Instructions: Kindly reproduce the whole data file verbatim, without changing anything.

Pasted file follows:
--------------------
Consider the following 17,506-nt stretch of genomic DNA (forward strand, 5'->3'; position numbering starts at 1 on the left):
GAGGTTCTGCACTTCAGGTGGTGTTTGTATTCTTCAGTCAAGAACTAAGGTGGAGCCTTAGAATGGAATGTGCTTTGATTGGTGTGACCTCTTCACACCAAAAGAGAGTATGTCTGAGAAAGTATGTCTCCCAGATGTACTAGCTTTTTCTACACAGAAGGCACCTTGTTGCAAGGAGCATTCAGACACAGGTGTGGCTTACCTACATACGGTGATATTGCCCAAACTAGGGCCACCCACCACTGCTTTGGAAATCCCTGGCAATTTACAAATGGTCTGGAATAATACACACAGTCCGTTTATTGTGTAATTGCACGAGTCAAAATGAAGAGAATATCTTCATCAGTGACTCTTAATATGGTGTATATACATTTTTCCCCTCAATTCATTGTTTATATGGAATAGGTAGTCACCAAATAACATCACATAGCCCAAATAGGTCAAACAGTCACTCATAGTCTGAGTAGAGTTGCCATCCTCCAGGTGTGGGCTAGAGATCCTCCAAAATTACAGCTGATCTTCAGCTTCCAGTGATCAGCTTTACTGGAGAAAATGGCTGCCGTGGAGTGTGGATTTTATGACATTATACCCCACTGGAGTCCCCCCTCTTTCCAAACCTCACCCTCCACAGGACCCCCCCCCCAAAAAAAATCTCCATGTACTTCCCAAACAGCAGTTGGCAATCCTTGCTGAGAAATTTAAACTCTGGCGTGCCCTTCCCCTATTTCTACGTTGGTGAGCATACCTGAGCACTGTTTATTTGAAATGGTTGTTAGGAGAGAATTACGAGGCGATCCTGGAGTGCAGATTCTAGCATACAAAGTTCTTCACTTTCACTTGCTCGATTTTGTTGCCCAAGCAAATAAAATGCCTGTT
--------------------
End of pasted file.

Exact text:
Consider the following 17,506-nt stretch of genomic DNA (forward strand, 5'->3'; position numbering starts at 1 on the left):
GAGGTTCTGCACTTCAGGTGGTGTTTGTATTCTTCAGTCAAGAACTAAGGTGGAGCCTTAGAATGGAATGTGCTTTGATTGGTGTGACCTCTTCACACCAAAAGAGAGTATGTCTGAGAAAGTATGTCTCCCAGATGTACTAGCTTTTTCTACACAGAAGGCACCTTGTTGCAAGGAGCATTCAGACACAGGTGTGGCTTACCTACATACGGTGATATTGCCCAAACTAGGGCCACCCACCACTGCTTTGGAAATCCCTGGCAATTTACAAATGGTCTGGAATAATACACACAGTCCGTTTATTGTGTAATTGCACGAGTCAAAATGAAGAGAATATCTTCATCAGTGACTCTTAATATGGTGTATATACATTTTTCCCCTCAATTCATTGTTTATATGGAATAGGTAGTCACCAAATAACATCACATAGCCCAAATAGGTCAAACAGTCACTCATAGTCTGAGTAGAGTTGCCATCCTCCAGGTGTGGGCTAGAGATCCTCCAAAATTACAGCTGATCTTCAGCTTCCAGTGATCAGCTTTACTGGAGAAAATGGCTGCCGTGGAGTGTGGATTTTATGACATTATACCCCACTGGAGTCCCCCCTCTTTCCAAACCTCACCCTCCACAGGACCCCCCCCCCAAAAAAAATCTCCATGTACTTCCCAAACAGCAGTTGGCAATCCTTGCTGAGAAATTTAAACTCTGGCGTGCCCTTCCCCTATTTCTACGTTGGTGAGCATACCTGAGCACTGTTTATTTGAAATGGTTGTTAGGAGAGAATTACGAGGCGATCCTGGAGTGCAGATTCTAGCATACAAAGTTCTTCACTTTCACTTGCTCGATTTTGTTGCCCAAGCAAATAAAATGCCTGTT